Baseline anxiety effect on outcome of SSRI treatment in patients with severe depression: escitalopram vs paroxetine.
Author(s): Boulenger JP, Hermes A, Huusom AK, Weiller E
Affiliation(s): CHU de Montpellier, Universite Montpellier 1, France. firstname.lastname@example.org
Publication date & source: 2010-03, Curr Med Res Opin., 26(3):605-14.
Publication type: Comparative Study; Multicenter Study; Randomized Controlled Trial; Research Support, Non-U.S. Gov't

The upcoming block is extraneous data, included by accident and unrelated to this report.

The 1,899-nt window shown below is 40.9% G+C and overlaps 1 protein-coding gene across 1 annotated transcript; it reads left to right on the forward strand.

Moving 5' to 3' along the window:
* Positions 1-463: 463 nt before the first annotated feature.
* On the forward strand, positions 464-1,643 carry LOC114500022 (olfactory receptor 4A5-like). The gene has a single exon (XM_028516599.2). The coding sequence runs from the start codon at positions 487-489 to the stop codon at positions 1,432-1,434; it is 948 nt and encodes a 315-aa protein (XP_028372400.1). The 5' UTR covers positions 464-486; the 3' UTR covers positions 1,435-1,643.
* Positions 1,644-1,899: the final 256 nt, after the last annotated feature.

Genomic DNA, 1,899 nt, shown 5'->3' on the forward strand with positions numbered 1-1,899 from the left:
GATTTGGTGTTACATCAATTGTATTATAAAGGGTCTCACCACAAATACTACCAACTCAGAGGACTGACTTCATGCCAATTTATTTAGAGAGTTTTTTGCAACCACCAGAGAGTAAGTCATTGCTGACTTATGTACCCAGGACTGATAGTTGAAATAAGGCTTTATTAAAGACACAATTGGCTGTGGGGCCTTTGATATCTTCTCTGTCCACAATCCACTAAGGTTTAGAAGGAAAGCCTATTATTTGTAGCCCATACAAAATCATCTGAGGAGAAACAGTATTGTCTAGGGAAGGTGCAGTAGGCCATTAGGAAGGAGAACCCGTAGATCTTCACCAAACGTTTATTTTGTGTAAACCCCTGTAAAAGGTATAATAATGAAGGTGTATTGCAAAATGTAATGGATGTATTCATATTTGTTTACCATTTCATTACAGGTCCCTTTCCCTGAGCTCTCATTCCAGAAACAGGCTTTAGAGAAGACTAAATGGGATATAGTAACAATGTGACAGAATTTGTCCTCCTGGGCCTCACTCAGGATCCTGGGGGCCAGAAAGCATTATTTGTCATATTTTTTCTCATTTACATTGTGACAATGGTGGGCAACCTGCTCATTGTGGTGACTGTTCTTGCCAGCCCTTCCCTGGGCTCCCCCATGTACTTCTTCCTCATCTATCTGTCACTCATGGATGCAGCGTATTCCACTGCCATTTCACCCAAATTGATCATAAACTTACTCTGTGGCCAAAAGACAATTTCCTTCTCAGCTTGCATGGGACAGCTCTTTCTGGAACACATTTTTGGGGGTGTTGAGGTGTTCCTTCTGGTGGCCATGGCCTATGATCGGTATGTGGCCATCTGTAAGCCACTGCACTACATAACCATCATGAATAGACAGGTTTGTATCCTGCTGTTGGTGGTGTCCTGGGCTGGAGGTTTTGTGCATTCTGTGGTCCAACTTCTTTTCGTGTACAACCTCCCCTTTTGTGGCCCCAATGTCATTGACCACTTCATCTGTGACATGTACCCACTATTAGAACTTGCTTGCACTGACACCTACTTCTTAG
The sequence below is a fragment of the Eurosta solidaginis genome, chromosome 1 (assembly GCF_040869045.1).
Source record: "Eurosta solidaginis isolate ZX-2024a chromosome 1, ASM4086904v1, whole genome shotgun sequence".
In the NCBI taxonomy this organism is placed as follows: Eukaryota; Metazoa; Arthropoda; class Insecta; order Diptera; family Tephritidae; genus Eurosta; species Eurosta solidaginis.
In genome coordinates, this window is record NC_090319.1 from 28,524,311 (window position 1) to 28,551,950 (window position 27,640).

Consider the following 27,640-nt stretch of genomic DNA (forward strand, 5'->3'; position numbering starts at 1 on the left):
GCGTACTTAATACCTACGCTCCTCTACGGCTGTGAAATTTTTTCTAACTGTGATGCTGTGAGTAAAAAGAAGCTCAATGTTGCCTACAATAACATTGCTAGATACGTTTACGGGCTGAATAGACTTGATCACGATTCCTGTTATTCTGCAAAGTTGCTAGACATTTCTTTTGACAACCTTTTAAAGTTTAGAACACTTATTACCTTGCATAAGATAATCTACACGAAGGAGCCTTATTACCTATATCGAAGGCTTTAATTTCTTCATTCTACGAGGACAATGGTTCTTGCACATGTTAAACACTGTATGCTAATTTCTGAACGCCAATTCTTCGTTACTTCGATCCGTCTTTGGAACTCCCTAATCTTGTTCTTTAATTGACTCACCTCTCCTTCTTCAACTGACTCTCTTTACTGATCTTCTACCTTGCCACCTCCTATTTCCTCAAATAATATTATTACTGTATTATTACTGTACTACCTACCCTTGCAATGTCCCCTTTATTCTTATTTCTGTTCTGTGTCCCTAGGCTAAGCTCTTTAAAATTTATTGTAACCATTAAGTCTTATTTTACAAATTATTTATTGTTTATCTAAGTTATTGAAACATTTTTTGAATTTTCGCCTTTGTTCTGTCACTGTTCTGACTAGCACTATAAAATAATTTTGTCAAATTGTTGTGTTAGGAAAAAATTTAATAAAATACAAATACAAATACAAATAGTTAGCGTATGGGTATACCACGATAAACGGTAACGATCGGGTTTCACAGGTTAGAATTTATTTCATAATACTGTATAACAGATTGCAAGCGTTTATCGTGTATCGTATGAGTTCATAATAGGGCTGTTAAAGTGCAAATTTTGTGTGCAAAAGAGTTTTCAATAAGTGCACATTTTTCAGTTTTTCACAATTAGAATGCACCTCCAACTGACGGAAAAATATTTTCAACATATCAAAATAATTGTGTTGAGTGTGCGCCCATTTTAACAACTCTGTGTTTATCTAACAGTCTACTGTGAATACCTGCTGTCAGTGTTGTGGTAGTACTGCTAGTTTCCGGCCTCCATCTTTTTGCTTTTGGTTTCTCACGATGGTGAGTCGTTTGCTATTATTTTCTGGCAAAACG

OBJECTIVE: To investigate if treatment outcome for severely depressed patients depends on their baseline level of anxiety. RESEARCH DESIGN AND METHODS: Patients with a primary diagnosis of severe major depressive disorder (n = 459) were randomised to 24 weeks of double-blind treatment with escitalopram (20 mg) or paroxetine (40 mg). Post hoc analyses of efficacy in patients with a baseline HAM-A total score < or =20 (n = 171) or >20 (n = 280) were based on analysis of covariance (ANCOVA) (ITT, LOCF). RESULTS: At week 24, the mean change from baseline in MADRS total scores was -24.2 for escitalopram-treated patients (n = 141) and -21.5 for paroxetine-treated patients (n = 139) (p < 0.05) in high baseline anxiety patients and the mean change from baseline in HAM-A total score was -17.4 (escitalopram) and -15.1 (paroxetine) (p < 0.05). When examining the proportion of complete remitters (CGI-S = 1) after 24 weeks of treatment, there was an increasing treatment difference as a function of baseline HAM-A total score in favour of escitalopram (ITT, LOCF). There was no treatment difference in the low baseline anxiety group. Significantly more patients (p < 0.01) withdrew from the paroxetine group (31%) than from the escitalopram group (17%), partly as the result of significantly more withdrawals due to AEs (p < 0.05). Incidence of AEs and withdrawals were not related to baseline anxiety and there were no significant differences in the incidence of individual AEs with escitalopram compared to paroxetine. LIMITATIONS: The post hoc nature of these analyses, the absence of placebo control group, and the requirement that patients should be suffering from severe depression, limit the generalisability of the results. CONCLUSION: Patients with severe depression together with comorbid anxiety symptoms responded significantly better to treatment with escitalopram 20 mg compared with paroxetine 40 mg. Contrary to paroxetine, escitalopram maintained its efficacy with increasing baseline anxiety levels.